The UK had one advantage in Brexit negotiations – it could choose when to fire the starting gun. But Theresa May chose to fire it into her own foot by triggering Article 50 and then calling a snap election, causing significant harm.

A larger Conservative majority would have given her more room for compromise in achieving a ‘less hard’ Brexit, as she would have been less reliant on hard-line Eurosceptic MPs for her parliamentary majority.

Time wasted

Now, a precious seven weeks have been wasted during a time when the Article 50 clock has already been ticking. This reduces the chances of the agreement being an optimal one (for all sides concerned).
While the European Union (EU) institutions might take delight in a more divided (and less prepared) UK facing them at the negotiating table, national governments and central bankers on both sides of the Channel may be more fearful of the potential impact on economies and markets stemming from this greater uncertainty.
As regards the nature of Brexit itself, which remains the main determinant of longer-term exchange rates and gilt yields, the UK’s negotiating stance is likely to be less clear cut. More time will be needed domestically to agree on a position, leaving less time to do a deal with the EU.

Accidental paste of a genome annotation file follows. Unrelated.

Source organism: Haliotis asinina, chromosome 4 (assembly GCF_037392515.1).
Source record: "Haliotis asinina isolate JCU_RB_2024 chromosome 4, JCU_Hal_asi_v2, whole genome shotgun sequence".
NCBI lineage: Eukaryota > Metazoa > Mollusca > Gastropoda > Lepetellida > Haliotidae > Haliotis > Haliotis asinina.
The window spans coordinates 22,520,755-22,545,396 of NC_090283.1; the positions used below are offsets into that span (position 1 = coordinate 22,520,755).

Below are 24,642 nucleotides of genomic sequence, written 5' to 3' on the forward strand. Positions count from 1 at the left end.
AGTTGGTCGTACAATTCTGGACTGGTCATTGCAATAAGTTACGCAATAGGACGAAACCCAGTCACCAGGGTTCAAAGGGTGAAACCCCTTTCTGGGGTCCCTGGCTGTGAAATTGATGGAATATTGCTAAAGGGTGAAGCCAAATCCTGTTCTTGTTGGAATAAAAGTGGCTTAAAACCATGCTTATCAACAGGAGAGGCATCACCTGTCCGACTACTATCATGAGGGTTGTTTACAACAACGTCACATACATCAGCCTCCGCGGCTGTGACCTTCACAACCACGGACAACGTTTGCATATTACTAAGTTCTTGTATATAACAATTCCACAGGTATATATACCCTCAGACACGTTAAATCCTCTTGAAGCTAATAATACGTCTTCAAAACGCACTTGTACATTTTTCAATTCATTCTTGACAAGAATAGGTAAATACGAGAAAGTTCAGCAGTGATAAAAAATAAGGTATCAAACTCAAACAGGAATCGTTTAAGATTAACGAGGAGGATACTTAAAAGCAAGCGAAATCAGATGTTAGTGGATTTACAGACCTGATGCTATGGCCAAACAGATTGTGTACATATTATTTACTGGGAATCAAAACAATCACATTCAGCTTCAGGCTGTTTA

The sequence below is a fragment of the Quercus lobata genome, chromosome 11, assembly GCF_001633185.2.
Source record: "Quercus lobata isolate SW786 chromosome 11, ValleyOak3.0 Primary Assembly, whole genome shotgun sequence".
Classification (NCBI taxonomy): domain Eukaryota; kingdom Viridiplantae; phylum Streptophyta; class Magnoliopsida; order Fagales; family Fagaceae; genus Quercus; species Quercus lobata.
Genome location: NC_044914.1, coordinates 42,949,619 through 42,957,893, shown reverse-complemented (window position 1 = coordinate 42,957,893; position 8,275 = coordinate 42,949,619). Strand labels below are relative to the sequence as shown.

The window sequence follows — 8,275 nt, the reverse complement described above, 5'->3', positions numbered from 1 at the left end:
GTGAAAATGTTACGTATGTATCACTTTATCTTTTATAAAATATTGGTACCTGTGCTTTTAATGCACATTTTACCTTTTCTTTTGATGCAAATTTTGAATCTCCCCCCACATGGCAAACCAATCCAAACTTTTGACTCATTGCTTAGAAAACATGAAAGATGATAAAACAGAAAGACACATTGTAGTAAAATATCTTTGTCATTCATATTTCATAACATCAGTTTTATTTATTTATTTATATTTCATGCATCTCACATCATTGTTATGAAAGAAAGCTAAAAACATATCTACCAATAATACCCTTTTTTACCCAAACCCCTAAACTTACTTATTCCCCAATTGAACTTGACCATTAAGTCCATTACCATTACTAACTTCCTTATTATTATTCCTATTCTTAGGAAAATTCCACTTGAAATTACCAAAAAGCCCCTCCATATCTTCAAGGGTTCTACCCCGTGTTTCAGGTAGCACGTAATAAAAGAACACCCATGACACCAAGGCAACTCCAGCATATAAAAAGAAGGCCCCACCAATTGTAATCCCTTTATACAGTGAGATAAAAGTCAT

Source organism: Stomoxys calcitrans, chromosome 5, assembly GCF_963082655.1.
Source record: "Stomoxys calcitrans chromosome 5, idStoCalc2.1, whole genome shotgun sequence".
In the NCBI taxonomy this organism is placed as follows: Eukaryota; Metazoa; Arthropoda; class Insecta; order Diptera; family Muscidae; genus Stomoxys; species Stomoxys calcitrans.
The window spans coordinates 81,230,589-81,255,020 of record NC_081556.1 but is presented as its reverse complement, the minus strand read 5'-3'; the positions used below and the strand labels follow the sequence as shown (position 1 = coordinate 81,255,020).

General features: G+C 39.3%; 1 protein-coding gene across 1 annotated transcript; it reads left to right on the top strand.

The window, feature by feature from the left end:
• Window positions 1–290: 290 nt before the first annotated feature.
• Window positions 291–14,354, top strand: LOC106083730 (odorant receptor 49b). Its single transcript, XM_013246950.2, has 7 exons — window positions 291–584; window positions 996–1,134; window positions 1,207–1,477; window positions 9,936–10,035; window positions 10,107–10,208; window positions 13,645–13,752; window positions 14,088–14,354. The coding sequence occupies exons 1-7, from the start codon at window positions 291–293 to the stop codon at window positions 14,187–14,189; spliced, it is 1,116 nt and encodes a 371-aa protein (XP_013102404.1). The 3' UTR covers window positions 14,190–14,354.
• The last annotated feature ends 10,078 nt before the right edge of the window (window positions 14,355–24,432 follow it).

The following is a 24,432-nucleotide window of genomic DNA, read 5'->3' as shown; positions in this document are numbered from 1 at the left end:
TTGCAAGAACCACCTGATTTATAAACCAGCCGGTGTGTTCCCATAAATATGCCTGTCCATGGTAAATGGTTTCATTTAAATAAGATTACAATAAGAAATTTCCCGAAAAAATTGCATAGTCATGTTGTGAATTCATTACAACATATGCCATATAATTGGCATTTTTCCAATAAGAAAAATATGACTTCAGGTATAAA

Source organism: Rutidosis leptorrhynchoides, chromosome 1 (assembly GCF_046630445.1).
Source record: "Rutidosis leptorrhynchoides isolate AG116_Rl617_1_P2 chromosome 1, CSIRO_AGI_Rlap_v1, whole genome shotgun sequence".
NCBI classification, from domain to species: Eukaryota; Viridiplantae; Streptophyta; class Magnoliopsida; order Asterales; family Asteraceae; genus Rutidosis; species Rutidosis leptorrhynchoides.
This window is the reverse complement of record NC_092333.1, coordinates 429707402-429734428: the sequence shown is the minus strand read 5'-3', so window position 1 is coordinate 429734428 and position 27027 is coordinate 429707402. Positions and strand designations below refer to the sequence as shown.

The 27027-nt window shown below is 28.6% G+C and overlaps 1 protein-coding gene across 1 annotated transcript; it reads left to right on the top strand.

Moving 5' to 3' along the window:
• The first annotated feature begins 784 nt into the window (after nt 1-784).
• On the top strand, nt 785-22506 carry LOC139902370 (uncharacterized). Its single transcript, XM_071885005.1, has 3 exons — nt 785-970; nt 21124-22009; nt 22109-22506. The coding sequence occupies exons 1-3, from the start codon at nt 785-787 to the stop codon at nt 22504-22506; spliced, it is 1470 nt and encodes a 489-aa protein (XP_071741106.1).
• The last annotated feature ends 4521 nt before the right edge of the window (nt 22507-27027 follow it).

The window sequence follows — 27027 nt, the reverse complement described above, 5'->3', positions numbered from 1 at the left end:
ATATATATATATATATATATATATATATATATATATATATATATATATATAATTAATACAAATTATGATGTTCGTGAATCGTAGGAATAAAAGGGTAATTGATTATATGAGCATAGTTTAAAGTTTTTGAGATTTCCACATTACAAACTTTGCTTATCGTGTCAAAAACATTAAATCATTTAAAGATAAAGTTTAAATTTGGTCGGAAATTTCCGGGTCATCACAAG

A decline in sterling is likely, although fighting against that trend is the fact the currency is relatively cheap.

The possibility of a Conservative Party leadership challenge, and also another election, cannot be ruled out, thereby prolonging the uncertainty.

Austerity reduced?

The result is likely to herald less austerity, as the Conservatives will not be able to get any further cuts in spending through. The rolling back of austerity and the possibility of some giveaways to support a weak coalition should push yields up in the near term, while softer sterling could lead to higher inflation. 

However, uncertainty about who is in charge and how we will approach Brexit negotiations, as well as the chance of another election, all point to the possibility of demand for gilts as a safe-haven. Investment is also likely to be delayed, and the property market could slip.

In summary, we see the gilt yield curve steepening, with 10-year yields up a little, short yields unchanged (with the Bank of England effectively side-lined), and longer yields up on inflation and fiscal slippage.

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